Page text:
The Corner

Not So Good News . . .

I’ve read all the arguments, some ingenious, for why the Roberts majority opinion is actually “good” in the long run. I don’t buy that at all, and worry that rationalizing defeats is no way to learn from them. From now on, the precedent has been established that U.S. citizens can be forced to buy a product that government deems necessary — period. Who cares what a particular president on occasion deems to call it — tax, mandate, whatever — at any given expedient time, or what a justice does to finesse that definition to protect implementation of the law?

The same is true with the Arizona decision. I don’t see how that decision is such great news either: We now live in a country where a state that tries to follow and enforce federal law is seen as a usurping power, while those government entities, such as the sanctuary cities, which deliberately seek to undermine federal immigration law are, for all practical purposes, exempt. Add that Arizona is now supposedly acting unconstitutionally in trying to close its borders, and the president is apparently acting constitutionally as he sidesteps Congress and implements de facto amnesty by fiat, doing far more damage to the notion of federal law than any conceivable action by Arizona. That is surreal.

As for the culture of the Court, we must accept that when four liberal judges vote in typically liberal fashion they are open-minded, and when conservative judges do the same they are partisan and small-minded, putting enormous pressure, apparently, on the latter to now and then vote in liberal fashion, and none at all on the former to do anything but remain orthodox. There is no conservative majority, but rather a 4/3/2 court, with absolutely predictably liberal justices and those inclined often to join them becoming a reliable majority.

As for the Holder contempt charge, nothing much will come of it. Holder will not release the required documents any time soon; the matter will be manufactured into an illiberal assault on an African-American attorney general who has already shamelessly used the race card in his defense; and there will be, as planned, stalling and stasis until after the election and little knowledge about or justice given to a slain American officer.

Meanwhile, after a “disastrous” May and June, Obama is edging up again in the polls. For all the reports of his fundraising problems or his existential election crises, he seems to have many millions in key swing states to run class-warfare hits against Romney. The serial “Swiss bank accounts” and “shipping jobs overseas” don’t seem to be countered, and so are having some effect. If Obama is where he is after a disastrous 60 days, where will he be after a so-so next two months? Conservatives should not listen to themselves and their ingenious rationalization about how things are “really” swinging their way, and instead accept that the presidency, the courts, and much of Congress are doing all they can, as quickly as they can, with enormous powers at their disposal, to change the fundamental nature of the United States — and so far are mostly winning. All of the above should mobilize conservatives in 2012 as never before and open their eyes to the resources and zealotry pledged against them: November is really a sort of last-ditch effort in a way prior elections were not.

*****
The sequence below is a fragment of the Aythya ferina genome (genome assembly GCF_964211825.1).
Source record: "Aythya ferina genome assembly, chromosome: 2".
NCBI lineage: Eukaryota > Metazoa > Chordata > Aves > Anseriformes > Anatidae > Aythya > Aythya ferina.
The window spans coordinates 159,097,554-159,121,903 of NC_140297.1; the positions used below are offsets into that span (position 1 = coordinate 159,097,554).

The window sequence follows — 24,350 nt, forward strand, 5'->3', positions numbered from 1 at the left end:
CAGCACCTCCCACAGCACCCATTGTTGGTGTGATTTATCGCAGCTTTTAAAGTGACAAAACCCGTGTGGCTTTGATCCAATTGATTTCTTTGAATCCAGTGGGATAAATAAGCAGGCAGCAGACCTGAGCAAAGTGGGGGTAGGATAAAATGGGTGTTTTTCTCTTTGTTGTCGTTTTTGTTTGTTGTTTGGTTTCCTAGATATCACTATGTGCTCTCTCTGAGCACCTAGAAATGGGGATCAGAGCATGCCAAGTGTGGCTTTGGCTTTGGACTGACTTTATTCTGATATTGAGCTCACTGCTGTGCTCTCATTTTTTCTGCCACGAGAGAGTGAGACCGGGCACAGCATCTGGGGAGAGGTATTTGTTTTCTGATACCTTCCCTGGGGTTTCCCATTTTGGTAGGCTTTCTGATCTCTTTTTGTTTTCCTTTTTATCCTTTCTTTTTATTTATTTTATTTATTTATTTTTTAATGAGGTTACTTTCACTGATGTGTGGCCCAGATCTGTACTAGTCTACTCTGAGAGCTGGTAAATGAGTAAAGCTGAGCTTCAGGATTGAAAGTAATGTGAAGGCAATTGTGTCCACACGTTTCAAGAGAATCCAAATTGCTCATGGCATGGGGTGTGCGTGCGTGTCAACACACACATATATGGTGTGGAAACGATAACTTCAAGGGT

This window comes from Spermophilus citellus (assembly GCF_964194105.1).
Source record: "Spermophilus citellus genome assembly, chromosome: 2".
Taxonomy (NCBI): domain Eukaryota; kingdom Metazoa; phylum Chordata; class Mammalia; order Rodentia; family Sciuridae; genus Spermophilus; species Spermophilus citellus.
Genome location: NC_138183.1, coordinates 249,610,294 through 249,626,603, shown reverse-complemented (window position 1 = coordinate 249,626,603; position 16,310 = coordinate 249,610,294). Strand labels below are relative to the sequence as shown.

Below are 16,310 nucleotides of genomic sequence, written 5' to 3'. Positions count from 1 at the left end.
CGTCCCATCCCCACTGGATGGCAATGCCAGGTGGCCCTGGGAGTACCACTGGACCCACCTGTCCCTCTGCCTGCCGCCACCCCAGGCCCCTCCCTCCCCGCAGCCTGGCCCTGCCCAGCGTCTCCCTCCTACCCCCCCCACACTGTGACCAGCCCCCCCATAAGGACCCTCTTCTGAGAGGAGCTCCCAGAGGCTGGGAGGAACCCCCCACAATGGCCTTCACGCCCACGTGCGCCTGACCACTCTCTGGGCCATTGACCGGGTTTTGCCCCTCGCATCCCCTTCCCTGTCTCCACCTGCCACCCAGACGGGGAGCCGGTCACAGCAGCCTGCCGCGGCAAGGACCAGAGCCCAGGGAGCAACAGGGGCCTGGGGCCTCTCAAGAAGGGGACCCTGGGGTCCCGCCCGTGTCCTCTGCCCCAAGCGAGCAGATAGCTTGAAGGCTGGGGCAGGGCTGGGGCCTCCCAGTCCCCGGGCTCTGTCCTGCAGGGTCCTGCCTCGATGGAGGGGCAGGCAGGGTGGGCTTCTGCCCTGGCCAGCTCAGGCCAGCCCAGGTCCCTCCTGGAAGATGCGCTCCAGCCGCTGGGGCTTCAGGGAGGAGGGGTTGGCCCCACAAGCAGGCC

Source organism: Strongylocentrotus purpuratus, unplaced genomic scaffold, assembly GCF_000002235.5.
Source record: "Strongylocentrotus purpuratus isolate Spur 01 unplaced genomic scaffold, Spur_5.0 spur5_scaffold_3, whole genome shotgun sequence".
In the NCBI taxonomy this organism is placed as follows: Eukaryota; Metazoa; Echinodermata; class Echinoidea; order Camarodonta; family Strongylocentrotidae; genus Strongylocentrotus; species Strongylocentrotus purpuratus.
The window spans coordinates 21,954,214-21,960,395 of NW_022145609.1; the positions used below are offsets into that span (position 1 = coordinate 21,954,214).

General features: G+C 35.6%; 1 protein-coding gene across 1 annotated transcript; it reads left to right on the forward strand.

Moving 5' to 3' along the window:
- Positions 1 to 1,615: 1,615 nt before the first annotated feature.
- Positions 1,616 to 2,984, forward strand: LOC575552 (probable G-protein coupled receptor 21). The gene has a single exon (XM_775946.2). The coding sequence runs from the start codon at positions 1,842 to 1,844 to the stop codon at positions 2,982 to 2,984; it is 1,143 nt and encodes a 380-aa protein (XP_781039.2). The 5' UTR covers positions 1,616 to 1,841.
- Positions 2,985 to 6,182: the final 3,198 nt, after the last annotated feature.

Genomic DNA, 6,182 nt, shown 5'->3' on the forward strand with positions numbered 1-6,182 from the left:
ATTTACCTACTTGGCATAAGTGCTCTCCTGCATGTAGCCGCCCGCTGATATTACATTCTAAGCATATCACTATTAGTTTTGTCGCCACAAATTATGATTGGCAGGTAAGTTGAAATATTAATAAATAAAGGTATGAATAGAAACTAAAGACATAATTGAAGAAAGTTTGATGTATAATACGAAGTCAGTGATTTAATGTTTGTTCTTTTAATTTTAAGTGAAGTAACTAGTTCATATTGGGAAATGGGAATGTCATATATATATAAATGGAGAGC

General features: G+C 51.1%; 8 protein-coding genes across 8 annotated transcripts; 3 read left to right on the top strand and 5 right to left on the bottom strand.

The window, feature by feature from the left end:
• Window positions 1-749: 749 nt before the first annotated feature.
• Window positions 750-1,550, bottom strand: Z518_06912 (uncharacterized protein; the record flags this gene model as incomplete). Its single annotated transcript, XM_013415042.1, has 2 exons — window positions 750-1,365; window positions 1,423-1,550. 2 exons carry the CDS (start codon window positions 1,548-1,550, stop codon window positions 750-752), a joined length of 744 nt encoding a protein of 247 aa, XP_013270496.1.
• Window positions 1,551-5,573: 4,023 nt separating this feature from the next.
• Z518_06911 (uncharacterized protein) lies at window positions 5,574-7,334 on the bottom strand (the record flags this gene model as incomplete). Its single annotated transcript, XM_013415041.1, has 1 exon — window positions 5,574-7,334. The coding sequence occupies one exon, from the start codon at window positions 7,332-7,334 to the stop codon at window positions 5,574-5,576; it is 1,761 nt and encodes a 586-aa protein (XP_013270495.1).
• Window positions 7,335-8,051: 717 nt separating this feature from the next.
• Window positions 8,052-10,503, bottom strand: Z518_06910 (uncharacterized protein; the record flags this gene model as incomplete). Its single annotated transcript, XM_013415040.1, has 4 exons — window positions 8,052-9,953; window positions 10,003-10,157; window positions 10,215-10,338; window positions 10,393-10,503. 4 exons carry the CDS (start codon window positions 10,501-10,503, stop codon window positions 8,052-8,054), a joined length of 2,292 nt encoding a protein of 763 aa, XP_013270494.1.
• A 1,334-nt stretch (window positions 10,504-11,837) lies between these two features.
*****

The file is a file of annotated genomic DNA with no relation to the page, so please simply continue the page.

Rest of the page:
Victor Davis Hanson — NRO contributor Victor Davis Hanson is a senior fellow at the Hoover Institution and the author, most recently, of The Second World Wars: How the First Global Conflict Was Fought and Won.

Most Popular

Politics & Policy

Students’ Anti-Gun Views

Are children innocents or are they leaders? Are teenagers fully autonomous decision-makers, or are they lumps of mental clay, still being molded by unfolding brain development? The Left seems to have a particularly hard time deciding these days. Take, for example, the high-school students from Parkland, ... Read More
PC Culture

Kill Chic

We live in a society in which gratuitous violence is the trademark of video games, movies, and popular music. Kill this, shoot that in repugnant detail becomes a race to the visual and spoken bottom. We have gone from Sam Peckinpah’s realistic portrayal of violent death to a gory ritual of metal ripping ... Read More
Elections

Romney Is a Misfit for America

Mitt’s back. The former governor of Massachusetts and occasional native son of Michigan has a new persona: Mr. Utah. He’s going to bring Utah conservatism to the whole Republican party and to the country at large. Wholesome, efficient, industrious, faithful. “Utah has a lot to teach the politicians in ... Read More
Law & the Courts

What the Second Amendment Means Today

The horrifying school massacre in Parkland, Fla., has prompted another national debate about guns. Unfortunately, it seems that these conversations are never terribly constructive — they are too often dominated by screeching extremists on both sides of the aisle and armchair pundits who offer sweeping opinions ... Read More
U.S.

Fire the FBI Chief

American government is supposed to look and sound like George Washington. What it actually looks and sounds like is Henry Hill from Goodfellas: bad suit, hand out, intoning the eternal mantra: “F*** you, pay me.” American government mostly works by interposition, standing between us, the free people at ... Read More
Film & TV

Black Panther’s Circle of Hype

The Marvel Cinematic Universe (MCU) first infantilizes its audience, then banalizes it, and, finally, controls it through marketing. This commercial strategy, geared toward adolescents of all ages, resembles the Democratic party’s political manipulation of black Americans, targeting that audience through its ... Read More